And in Spanish, we dance …

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Dance translations for the culturally inexperienced:

Is this a loose translation?

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10 Comments »

  1. xyzzyva said,

    July 30, 2010 @ 6:30 pm

    I want to see a translation of the Macarena into Waltz.

  2. Peter Taylor said,

    July 30, 2010 @ 6:33 pm

    I think the original is probably looser than the translation…

  3. rone said,

    July 30, 2010 @ 9:42 pm

    Depends on which meaning of 'translation' was intended.

  4. Tom D said,

    July 31, 2010 @ 2:15 am

    I'd say it's a pretty loose translation. Hula, while dance, also has religious, political, and storytelling significance. Flamenco does not, as far as I'm aware, do any of these things.

    If this were a snowclone, one might also be able to apply it to other culturally-specific things; for example: "Sanshin with banjo translation."

  5. Q. Pheevr said,

    July 31, 2010 @ 6:42 am

    "The beginning is flamencish, and the ending is… Danish."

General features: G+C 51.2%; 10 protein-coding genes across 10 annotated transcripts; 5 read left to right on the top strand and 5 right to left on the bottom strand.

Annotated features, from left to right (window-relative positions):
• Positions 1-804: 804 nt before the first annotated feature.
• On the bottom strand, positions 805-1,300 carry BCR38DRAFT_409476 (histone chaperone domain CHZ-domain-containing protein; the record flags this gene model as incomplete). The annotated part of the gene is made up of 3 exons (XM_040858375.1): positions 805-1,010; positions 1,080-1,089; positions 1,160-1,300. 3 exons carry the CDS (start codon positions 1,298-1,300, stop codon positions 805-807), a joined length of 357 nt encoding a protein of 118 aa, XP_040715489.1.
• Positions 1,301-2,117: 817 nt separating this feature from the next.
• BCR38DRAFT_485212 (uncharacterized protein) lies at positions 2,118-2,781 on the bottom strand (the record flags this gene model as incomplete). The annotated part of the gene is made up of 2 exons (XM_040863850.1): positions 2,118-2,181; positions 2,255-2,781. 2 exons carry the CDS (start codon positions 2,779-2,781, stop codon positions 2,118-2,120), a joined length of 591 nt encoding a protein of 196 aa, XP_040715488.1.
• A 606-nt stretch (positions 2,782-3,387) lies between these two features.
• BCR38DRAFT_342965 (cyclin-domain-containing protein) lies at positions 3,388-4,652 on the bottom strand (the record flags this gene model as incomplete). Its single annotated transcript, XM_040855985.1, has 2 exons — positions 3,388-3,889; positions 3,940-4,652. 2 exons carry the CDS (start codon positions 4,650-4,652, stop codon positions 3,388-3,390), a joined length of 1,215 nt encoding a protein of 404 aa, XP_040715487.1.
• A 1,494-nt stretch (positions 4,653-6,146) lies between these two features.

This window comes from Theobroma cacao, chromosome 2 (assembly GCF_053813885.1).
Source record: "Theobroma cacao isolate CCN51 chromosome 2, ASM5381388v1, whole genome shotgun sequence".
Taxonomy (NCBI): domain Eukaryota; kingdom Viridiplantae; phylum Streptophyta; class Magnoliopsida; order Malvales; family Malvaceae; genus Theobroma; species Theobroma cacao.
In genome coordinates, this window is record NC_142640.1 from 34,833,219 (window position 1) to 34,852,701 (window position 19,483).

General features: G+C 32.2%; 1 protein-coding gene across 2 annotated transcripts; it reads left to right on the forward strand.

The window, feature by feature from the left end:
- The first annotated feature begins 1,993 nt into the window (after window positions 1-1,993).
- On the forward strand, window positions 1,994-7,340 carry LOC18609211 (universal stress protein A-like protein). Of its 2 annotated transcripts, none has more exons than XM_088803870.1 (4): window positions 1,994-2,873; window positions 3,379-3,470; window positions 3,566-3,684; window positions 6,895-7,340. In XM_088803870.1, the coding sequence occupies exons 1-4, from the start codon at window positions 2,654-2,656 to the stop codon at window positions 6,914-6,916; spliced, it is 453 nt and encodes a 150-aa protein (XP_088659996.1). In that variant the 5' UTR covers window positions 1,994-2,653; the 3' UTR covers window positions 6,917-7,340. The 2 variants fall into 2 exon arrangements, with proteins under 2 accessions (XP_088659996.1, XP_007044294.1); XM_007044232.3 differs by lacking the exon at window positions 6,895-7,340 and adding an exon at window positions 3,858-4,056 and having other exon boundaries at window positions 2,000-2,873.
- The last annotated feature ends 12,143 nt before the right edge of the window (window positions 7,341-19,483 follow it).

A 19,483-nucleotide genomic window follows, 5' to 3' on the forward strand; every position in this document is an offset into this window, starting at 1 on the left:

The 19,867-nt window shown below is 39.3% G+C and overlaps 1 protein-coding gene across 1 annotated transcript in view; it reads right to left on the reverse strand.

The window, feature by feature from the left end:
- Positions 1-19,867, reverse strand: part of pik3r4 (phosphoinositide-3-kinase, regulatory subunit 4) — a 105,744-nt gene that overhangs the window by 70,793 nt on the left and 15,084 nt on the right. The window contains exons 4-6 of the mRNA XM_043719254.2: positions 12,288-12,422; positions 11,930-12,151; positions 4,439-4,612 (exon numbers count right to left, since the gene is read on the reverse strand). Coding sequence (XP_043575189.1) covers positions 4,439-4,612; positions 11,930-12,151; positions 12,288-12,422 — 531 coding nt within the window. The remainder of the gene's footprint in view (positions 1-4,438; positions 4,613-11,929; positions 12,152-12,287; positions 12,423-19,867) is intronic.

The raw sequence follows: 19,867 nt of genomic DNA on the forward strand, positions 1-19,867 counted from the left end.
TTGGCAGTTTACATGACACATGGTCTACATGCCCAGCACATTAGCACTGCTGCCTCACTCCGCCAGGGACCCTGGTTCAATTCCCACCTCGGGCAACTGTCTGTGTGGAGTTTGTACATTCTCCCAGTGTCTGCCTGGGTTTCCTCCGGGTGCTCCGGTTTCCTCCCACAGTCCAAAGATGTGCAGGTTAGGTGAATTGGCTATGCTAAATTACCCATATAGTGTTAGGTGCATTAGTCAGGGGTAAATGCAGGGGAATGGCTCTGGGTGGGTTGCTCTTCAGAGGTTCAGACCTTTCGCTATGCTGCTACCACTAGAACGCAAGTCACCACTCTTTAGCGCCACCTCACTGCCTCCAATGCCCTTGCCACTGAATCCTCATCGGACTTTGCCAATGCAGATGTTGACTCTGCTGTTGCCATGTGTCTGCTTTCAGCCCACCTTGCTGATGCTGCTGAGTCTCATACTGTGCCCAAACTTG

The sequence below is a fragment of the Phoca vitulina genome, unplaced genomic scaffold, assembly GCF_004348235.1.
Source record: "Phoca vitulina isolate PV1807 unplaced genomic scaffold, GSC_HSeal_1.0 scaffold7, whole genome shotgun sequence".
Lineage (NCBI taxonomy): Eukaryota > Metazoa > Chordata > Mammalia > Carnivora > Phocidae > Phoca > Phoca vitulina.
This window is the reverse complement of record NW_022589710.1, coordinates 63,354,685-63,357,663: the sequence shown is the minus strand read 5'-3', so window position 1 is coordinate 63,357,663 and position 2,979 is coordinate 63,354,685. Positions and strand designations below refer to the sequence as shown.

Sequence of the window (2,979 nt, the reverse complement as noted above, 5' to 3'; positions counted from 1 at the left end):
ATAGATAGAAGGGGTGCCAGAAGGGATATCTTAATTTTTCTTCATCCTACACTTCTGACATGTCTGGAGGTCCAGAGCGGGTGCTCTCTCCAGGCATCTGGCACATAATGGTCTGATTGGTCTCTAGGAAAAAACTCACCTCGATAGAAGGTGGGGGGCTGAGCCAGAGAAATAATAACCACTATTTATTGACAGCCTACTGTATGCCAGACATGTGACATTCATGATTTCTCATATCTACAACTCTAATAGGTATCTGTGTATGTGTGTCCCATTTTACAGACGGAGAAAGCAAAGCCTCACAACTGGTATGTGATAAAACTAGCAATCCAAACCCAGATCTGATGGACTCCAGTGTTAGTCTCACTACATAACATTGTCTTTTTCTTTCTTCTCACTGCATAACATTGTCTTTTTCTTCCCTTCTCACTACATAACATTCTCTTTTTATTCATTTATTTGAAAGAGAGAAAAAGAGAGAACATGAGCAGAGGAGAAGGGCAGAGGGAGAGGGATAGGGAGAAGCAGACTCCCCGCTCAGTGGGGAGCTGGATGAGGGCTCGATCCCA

6. Dan Lufkin said,

    July 31, 2010 @ 10:24 am

    Shouldn't that be Flemish translation?

  7. JimG said,

    July 31, 2010 @ 11:29 am

    Hula dance: Isn't that redundundundant? A hula dancer, now, might be correct.

  8. ?! said,

    August 1, 2010 @ 8:49 am

    re Flamenco- some tocas have political significance, Mineras for example being a reaction to the sadness in mining towns due to the high mortality workers experienced. But yes, mostly it's passion and sex. Oh and granainas evokes the music of the Muslim occupation I suppose.

  9. richard howland-bolton said,

    August 2, 2010 @ 7:07 am

    I'm glad you didn't have the 'click to embiggen' rollover, 'cause when I did it got smaller

  10. Nito said,

    August 4, 2010 @ 5:05 pm

    Most flamenco palos do have an attached meaning, often carried in their name: soleá (Andalusian for "soledad") signifies loneliness, alegría signifies happiness, bulería (from Spanish "burlar") signifies a party, carcelera is a prison song, martinete is a smith's song, etc…

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